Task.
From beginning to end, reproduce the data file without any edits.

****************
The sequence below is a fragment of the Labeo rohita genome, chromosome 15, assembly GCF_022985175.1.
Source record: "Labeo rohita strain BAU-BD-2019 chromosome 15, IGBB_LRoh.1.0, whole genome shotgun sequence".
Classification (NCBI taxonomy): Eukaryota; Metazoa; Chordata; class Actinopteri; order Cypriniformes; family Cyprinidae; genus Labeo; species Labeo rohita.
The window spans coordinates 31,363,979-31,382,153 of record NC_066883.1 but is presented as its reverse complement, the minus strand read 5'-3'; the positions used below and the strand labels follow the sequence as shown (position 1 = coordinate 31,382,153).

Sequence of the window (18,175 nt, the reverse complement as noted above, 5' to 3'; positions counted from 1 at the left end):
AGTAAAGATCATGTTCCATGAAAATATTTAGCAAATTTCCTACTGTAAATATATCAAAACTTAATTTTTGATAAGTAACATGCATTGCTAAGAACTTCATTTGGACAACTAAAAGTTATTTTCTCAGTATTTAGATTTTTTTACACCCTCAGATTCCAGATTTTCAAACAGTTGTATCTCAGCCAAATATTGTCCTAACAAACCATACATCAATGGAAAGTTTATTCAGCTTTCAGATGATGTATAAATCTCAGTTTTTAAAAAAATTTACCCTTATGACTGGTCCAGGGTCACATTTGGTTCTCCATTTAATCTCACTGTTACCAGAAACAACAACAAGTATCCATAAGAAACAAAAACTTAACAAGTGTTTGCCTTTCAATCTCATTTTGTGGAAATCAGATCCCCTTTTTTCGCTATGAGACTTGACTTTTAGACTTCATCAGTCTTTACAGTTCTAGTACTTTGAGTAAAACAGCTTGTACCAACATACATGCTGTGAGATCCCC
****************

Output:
The sequence below is a fragment of the Labeo rohita genome, chromosome 15, assembly GCF_022985175.1.
Source record: "Labeo rohita strain BAU-BD-2019 chromosome 15, IGBB_LRoh.1.0, whole genome shotgun sequence".
Classification (NCBI taxonomy): Eukaryota; Metazoa; Chordata; class Actinopteri; order Cypriniformes; family Cyprinidae; genus Labeo; species Labeo rohita.
The window spans coordinates 31,363,979-31,382,153 of record NC_066883.1 but is presented as its reverse complement, the minus strand read 5'-3'; the positions used below and the strand labels follow the sequence as shown (position 1 = coordinate 31,382,153).

Sequence of the window (18,175 nt, the reverse complement as noted above, 5' to 3'; positions counted from 1 at the left end):
AGTAAAGATCATGTTCCATGAAAATATTTAGCAAATTTCCTACTGTAAATATATCAAAACTTAATTTTTGATAAGTAACATGCATTGCTAAGAACTTCATTTGGACAACTAAAAGTTATTTTCTCAGTATTTAGATTTTTTTACACCCTCAGATTCCAGATTTTCAAACAGTTGTATCTCAGCCAAATATTGTCCTAACAAACCATACATCAATGGAAAGTTTATTCAGCTTTCAGATGATGTATAAATCTCAGTTTTTAAAAAAATTTACCCTTATGACTGGTCCAGGGTCACATTTGGTTCTCCATTTAATCTCACTGTTACCAGAAACAACAACAAGTATCCATAAGAAACAAAAACTTAACAAGTGTTTGCCTTTCAATCTCATTTTGTGGAAATCAGATCCCCTTTTTTCGCTATGAGACTTGACTTTTAGACTTCATCAGTCTTTACAGTTCTAGTACTTTGAGTAAAACAGCTTGTACCAACATACATGCTGTGAGATCCCC